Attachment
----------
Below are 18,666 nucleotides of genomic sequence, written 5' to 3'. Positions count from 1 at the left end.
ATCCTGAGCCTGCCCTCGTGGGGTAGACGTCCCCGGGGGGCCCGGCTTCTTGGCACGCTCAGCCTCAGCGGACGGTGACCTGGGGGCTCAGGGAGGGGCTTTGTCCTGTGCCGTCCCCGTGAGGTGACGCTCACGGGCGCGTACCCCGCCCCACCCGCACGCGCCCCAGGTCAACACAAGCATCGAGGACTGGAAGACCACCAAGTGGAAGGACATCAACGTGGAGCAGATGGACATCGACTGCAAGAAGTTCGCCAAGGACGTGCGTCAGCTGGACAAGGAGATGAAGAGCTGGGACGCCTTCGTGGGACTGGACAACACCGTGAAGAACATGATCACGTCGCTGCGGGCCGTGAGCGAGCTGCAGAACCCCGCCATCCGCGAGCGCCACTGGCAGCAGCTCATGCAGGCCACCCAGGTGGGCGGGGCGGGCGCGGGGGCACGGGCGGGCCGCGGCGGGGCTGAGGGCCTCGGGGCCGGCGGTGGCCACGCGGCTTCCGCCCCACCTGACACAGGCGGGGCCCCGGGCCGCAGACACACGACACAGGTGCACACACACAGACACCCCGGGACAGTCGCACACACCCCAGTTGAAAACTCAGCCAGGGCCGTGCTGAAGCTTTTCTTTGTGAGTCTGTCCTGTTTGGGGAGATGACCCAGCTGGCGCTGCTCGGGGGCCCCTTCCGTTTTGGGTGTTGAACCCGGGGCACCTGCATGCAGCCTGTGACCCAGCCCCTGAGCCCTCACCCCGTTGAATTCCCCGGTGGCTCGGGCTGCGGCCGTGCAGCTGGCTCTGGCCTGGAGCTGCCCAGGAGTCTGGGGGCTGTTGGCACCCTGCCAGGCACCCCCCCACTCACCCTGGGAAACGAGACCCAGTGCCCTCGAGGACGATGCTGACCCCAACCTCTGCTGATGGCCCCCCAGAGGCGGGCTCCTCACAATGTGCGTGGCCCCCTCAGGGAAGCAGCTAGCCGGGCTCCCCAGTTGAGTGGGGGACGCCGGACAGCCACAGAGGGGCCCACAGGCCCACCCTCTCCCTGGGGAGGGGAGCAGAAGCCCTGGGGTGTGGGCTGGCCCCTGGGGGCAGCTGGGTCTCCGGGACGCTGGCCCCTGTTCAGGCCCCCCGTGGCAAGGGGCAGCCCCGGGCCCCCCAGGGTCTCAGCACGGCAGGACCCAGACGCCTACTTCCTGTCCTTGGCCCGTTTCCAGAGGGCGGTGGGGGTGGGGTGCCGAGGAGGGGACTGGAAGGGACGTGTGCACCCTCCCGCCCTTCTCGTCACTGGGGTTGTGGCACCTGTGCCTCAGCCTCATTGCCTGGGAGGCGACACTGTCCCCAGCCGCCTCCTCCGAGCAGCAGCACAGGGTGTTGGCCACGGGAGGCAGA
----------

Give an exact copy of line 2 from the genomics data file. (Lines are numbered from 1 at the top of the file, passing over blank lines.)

ATCCTGAGCCTGCCCTCGTGGGGTAGACGTCCCCGGGGGGCCCGGCTTCTTGGCACGCTCAGCCTCAGCGGACGGTGACCTGGGGGCTCAGGGAGGGGCTTTGTCCTGTGCCGTCCCCGTGAGGTGACGCTCACGGGCGCGTACCCCGCCCCACCCGCACGCGCCCCAGGTCAACACAAGCATCGAGGACTGGAAGACCACCAAGTGGAAGGACATCAACGTGGAGCAGATGGACATCGACTGCAAGAAGTTCGCCAAGGACGTGCGTCAGCTGGACAAGGAGATGAAGAGCTGGGACGCCTTCGTGGGACTGGACAACACCGTGAAGAACATGATCACGTCGCTGCGGGCCGTGAGCGAGCTGCAGAACCCCGCCATCCGCGAGCGCCACTGGCAGCAGCTCATGCAGGCCACCCAGGTGGGCGGGGCGGGCGCGGGGGCACGGGCGGGCCGCGGCGGGGCTGAGGGCCTCGGGGCCGGCGGTGGCCACGCGGCTTCCGCCCCACCTGACACAGGCGGGGCCCCGGGCCGCAGACACACGACACAGGTGCACACACACAGACACCCCGGGACAGTCGCACACACCCCAGTTGAAAACTCAGCCAGGGCCGTGCTGAAGCTTTTCTTTGTGAGTCTGTCCTGTTTGGGGAGATGACCCAGCTGGCGCTGCTCGGGGGCCCCTTCCGTTTTGGGTGTTGAACCCGGGGCACCTGCATGCAGCCTGTGACCCAGCCCCTGAGCCCTCACCCCGTTGAATTCCCCGGTGGCTCGGGCTGCGGCCGTGCAGCTGGCTCTGGCCTGGAGCTGCCCAGGAGTCTGGGGGCTGTTGGCACCCTGCCAGGCACCCCCCCACTCACCCTGGGAAACGAGACCCAGTGCCCTCGAGGACGATGCTGACCCCAACCTCTGCTGATGGCCCCCCAGAGGCGGGCTCCTCACAATGTGCGTGGCCCCCTCAGGGAAGCAGCTAGCCGGGCTCCCCAGTTGAGTGGGGGACGCCGGACAGCCACAGAGGGGCCCACAGGCCCACCCTCTCCCTGGGGAGGGGAGCAGAAGCCCTGGGGTGTGGGCTGGCCCCTGGGGGCAGCTGGGTCTCCGGGACGCTGGCCCCTGTTCAGGCCCCCCGTGGCAAGGGGCAGCCCCGGGCCCCCCAGGGTCTCAGCACGGCAGGACCCAGACGCCTACTTCCTGTCCTTGGCCCGTTTCCAGAGGGCGGTGGGGGTGGGGTGCCGAGGAGGGGACTGGAAGGGACGTGTGCACCCTCCCGCCCTTCTCGTCACTGGGGTTGTGGCACCTGTGCCTCAGCCTCATTGCCTGGGAGGCGACACTGTCCCCAGCCGCCTCCTCCGAGCAGCAGCACAGGGTGTTGGCCACGGGAGGCAGA